By Anthony Lucivero, Advocacy Fellow


On January 12th, 2016, the Board of Building Regulations and Standards (BBRS) held their monthly meeting. The BBRS has authority over building codes and regulations under Massachusetts General Laws, thus giving the board great influence over the effort to green our building infrastructure. The USGBC Massachusetts Chapter attended to see a presentation by the Department of Energy Resources on the stretch energy code.

Brief History of the MA Stretch Energy Code

The stretch energy code was an important aspect of the Green Communities Act passed in 2008.  It sought to cut energy use by 30% and carbon emissions by 40% compared to the base code.  The stretch code allowed municipalities to acquire incentives from the state by achieving energy efficiency. The stretch energy code was a great success, with 161 Massachusetts communities voluntarily adopting the stretch code as of November 3rd, 2015.

However, when the base building code was updated to International Energy Conservation Code (IECC) 2012, the stretch code was not updated along with it, rendering it effectively obsolete.  The current provisional stretch code now only applies to new commercial construction projects, and only those larger than 100,000 square feet.  For residential construction, the formerly voluntary scoring of a 55 or less on the HERS Index was made mandatory, so homes already using this option would not see any additional requirements.  This is a problem because 98% of Massachusetts’s buildings would no longer be subject to any energy efficiency stretch goals.

Department of Energy Resources Presentation to BBRS 1/12/15

Mr. Ian Finlayson of the Department of Energy Resources (DOER) proposed updating the stretch energy code, and included provisions for all new buildings to be ready for solar PV and electric vehicle charging station installation. These proposed updates met resistance from some BBRS board members.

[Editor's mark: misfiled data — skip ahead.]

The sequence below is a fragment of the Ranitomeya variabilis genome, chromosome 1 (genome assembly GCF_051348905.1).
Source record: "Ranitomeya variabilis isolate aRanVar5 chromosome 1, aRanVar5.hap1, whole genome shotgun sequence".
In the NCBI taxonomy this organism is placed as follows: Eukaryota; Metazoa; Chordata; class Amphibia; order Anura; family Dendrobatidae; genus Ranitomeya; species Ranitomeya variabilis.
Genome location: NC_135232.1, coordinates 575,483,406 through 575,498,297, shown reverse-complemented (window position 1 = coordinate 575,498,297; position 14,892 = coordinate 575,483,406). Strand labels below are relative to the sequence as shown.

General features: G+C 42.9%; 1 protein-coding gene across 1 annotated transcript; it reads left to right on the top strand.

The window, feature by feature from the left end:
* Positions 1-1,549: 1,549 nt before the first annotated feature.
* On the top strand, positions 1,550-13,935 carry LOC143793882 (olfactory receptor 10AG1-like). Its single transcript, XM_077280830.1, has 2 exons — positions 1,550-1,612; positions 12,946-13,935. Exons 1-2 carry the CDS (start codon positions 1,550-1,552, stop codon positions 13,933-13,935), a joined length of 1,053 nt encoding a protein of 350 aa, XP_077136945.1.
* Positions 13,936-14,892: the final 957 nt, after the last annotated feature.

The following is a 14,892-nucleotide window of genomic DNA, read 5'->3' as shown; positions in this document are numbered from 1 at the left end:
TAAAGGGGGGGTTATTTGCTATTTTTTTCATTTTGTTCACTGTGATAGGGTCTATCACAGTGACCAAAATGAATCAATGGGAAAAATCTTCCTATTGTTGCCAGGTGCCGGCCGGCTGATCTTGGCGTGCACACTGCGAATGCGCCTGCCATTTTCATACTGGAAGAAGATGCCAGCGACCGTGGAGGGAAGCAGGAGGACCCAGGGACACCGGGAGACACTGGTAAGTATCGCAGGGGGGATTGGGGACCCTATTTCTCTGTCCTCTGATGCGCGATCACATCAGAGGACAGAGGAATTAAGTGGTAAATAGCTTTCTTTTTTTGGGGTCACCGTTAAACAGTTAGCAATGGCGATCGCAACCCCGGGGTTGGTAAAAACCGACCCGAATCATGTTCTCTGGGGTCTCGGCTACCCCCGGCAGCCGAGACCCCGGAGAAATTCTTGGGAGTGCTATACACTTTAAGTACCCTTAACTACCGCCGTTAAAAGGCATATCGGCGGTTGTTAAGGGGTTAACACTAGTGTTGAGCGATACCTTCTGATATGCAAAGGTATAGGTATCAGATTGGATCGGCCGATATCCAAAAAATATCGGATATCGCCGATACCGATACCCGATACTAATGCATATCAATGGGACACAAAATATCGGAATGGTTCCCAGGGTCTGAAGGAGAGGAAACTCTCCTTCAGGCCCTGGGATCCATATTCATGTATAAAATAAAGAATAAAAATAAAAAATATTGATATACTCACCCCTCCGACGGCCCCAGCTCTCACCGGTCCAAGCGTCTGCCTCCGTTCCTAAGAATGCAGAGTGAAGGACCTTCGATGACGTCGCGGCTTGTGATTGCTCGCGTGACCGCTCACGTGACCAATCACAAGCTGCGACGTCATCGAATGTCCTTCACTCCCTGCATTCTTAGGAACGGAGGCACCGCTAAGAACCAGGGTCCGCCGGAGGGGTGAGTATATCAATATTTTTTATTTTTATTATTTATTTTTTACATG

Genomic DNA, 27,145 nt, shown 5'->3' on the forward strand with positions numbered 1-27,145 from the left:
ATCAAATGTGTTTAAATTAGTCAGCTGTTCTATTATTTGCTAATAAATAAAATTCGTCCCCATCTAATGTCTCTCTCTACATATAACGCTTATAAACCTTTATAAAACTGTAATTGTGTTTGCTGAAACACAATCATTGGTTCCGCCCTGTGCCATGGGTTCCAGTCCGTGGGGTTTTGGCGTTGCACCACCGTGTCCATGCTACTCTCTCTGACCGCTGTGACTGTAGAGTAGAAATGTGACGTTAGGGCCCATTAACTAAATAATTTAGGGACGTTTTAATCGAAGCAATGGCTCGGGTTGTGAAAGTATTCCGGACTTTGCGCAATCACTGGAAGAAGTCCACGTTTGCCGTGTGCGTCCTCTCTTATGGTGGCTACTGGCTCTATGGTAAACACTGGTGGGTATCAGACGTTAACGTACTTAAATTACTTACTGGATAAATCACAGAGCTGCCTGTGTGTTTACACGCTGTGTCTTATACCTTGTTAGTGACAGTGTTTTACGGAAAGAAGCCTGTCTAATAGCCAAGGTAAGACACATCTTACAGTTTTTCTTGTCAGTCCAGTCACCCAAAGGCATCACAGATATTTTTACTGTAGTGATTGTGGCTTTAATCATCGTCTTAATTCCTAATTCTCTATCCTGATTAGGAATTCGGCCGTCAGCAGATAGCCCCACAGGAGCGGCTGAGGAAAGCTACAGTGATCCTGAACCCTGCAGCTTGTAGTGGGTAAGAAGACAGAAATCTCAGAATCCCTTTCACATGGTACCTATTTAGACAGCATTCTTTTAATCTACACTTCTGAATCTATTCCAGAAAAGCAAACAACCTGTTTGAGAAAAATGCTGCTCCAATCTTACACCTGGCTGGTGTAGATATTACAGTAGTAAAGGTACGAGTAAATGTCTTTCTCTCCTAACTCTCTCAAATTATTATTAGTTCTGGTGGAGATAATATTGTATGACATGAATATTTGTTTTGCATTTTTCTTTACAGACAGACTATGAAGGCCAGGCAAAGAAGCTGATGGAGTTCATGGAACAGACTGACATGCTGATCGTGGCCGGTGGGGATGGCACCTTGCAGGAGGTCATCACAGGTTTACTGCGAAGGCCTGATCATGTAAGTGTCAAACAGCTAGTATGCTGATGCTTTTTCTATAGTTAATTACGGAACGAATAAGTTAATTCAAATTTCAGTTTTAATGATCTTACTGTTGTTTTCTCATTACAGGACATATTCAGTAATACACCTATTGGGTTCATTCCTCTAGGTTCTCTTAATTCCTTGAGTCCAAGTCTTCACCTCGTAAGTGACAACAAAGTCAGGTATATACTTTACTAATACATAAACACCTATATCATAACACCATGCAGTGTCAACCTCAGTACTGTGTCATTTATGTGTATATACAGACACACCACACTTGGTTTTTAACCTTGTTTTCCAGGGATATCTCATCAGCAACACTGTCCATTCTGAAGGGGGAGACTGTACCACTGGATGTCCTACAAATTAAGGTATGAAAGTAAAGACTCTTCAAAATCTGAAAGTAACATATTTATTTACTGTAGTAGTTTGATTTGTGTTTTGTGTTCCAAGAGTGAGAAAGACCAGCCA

In a series of questions, one of the members held that the solar-ready disclosure provisions were too burdensome for developers, and would drive prospective businesses out of the state. This was despite Mr. Finlayson explaining how the solar requirements worked around building designs and restrictions and do not require any design changes, only disclosure.  Others at the hearing also took issue with 4% of parking spaces being reserved for electric vehicle charging stations, feeling it would be unfair to the disabled community who have only won 2% of parking spaces to be designated for them.  

Due to time constraints, the stretch code provision was not discussed, but these proposed codes will be open to a public hearing (date to be determined). Emily Norton, the Massachusetts Chapter Director of the Sierra Club, quickly spoke in support of DOER’s code provisions and how they represent a step forward in reaching Massachusetts’s greenhouse gas reduction goals.

You can read more about the Green Communities Act here and here. More information on the MA stretch energy code is available here.


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